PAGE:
Cerys shares links and insights into teams and leadership, inspired by the launch of a major collaborative project.
This week, much of our time has been occupied with the launch of a new collaborative squad, with ambitious goals, combining the Post*Shift team, a couple of experts from our associate network and client representatives.
Agreeing the what & how of the work we will do together has been important, but more important is how we create the right conditions for the team to form, bond and start work. Learning how to work through different lenses, different view points, looking at big trends affecting the organisation, quickly and in novel ways, means that working together can often feel anything but ‘together’.
In our quest to ensure diversity of experience and insight, and to do our absolute best work, we have to embrace and work through the challenges that come with it.
Avoiding conformity – especially in thought patterns!
In his opening summary on how power, silence and conformity lead to bad business outcomes, Stowe Boyd says:
“One of the enduring myths in business management circles is that groups are a great source of creativity. However, this is counter to what researchers have found: individuals, in fact, generate a much higher number of original ideas than groups”.
Balancing individual exploration, respectful team discussion and convergent outcomes is the job of a good team lead, who knows how to make diversity a strength and encourages all members of the team to have skin in the game and get creative. Research suggests teams that encourage dissent generate more original ideas, so we also need to be aware of the challenge of herd mentality in the workplace and how conformity can be a barrier to creativity and innovation. Our desire to fit in can make our work blend in too.
For leaders, conformity continues to challenge even the biggest and fastest growing organisations. The NYT published an insightful piece this week on Google’s ongoing leadership struggles as their CEO, Sundar Pichai works on further professionalisation and formalisation of the firm’s ways of working. Many of the long-serving leadership cadre are accustomed to fast decisions and unstoppable momentum. They are now in the position of having to compromise on both dimensions to ensure they make the right decisions – a deliberate new strategy from Pichai that is both admired and needed, but apparently not very popular. As the workforce continues to find it’s voice, and departing leaders speak publicly about the company, Google is in for a new round of growing pains on a scale few companies have ever experienced.
Further challenges for strained leadership / management dynamics
In large organisations that didn’t grow up digital, the mantra has been that middle managers are a barrier to transformation, but this shorthand for a broader set of problems is starting to be challenged. Strategy + Business this week looked at the problems caused by executive leaders not playing their part when it comes to doing things differently – a case of talking the talk, but definitely not walking the walk! Thought leaders and consultancies rely on old tropes to simplify a problem, making it easier to sell solutions without scaring the horses. But we need to stop pretending that everything about the organisation is as binary as lazy executives and heroic managers (or indeed, disruptive middle managers and driven emerging leaders). It is never that one dimensional, and our solutions cannot be either.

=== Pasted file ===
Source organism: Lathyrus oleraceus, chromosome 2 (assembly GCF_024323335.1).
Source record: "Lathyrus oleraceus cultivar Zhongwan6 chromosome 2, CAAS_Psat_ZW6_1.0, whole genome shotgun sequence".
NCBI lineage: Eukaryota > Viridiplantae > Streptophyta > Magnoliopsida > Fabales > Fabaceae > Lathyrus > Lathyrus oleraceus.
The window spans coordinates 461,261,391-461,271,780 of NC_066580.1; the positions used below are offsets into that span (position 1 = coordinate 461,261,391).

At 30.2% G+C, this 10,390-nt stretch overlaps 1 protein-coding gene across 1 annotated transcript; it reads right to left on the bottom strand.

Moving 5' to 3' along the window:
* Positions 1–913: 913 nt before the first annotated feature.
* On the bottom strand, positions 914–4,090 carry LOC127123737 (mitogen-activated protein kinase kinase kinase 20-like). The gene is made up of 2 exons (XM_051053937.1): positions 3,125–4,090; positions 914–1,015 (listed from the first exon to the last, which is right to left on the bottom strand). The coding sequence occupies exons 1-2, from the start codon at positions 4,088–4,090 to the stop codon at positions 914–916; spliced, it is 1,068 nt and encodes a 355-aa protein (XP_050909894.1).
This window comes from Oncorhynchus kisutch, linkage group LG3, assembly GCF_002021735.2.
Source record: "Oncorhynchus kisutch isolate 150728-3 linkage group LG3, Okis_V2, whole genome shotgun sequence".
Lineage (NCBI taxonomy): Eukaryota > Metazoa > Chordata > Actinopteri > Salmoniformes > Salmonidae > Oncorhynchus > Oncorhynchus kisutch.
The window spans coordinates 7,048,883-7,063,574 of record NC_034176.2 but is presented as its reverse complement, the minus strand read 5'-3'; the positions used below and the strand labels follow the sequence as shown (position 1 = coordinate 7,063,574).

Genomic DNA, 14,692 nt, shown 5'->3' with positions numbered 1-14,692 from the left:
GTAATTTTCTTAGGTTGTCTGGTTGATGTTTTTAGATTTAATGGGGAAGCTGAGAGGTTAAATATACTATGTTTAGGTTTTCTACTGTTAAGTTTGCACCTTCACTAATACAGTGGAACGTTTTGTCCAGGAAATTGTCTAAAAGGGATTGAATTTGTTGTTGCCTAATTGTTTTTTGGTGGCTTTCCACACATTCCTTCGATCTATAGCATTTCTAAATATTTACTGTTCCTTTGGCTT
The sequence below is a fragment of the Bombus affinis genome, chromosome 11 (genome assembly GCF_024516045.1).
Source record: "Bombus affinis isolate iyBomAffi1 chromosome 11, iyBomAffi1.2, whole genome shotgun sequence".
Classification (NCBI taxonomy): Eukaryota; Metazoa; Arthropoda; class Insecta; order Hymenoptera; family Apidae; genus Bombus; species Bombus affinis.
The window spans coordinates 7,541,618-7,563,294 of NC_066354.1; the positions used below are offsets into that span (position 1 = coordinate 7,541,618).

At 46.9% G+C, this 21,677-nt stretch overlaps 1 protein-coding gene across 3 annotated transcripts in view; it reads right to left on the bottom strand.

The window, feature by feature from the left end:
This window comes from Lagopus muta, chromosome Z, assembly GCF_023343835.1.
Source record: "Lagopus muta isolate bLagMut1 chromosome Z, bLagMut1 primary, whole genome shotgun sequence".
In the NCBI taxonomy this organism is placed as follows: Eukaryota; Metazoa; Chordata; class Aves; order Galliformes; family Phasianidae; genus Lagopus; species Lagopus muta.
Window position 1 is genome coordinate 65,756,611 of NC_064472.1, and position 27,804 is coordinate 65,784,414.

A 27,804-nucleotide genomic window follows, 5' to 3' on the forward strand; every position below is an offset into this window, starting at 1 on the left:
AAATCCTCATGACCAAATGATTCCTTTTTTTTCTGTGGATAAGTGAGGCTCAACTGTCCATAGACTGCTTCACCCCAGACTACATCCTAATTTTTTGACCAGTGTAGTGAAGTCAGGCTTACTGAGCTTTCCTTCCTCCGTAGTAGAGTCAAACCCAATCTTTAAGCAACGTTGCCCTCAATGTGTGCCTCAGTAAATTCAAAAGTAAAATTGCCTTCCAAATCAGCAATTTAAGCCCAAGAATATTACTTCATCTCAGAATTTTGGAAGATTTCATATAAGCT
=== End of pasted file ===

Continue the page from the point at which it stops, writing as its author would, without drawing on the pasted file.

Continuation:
Some organisations have done away with the title and concept of manager altogether. But is retiring the term ‘manager’ enough to change the dynamic? Or, as we see with other transformation efforts, is new language only the start of the journey? In the Flat organisation space, HBR have shared insights this week from many interesting companies not often case studied (always a relief tbh, as the best known cases get rather over-played). Flat organisational structures are continuing to gain momentum, whilst they develop their thinking on structure, culture, ways of working and leadership models to better address common day-to-day challenges. For the biggest, oldest companies, this kind of flat org structure is so far from where they are today, that the route to achieve it must feel so daunting as to be impossible (of course, Google famously tried to get rid of managers a number of years ago, and ended up bringing them back!). But working from the grass roots up, enabling your workforce with more autonomy, removing bureaucracy, putting the what and the how back in the hands of those who know what they are doing is an empowering first step.
Team issues as a reflection of leadership issues
A final thought, triggered by this read from David Bailey, one of my most challenging personal lessons when I began leading teams was that sometimes the issues being raised about how the team were performing could be traced back to my own behaviours. In all of the leadership coaching and early career mentoring I do, one of the most important skills I encourage is reflection & self-awareness. Small benefits are often felt immediately, but this investment in self-awareness is more akin to an investment strategy that relies on accruing compound interest over the long-term, rather than just short term gain.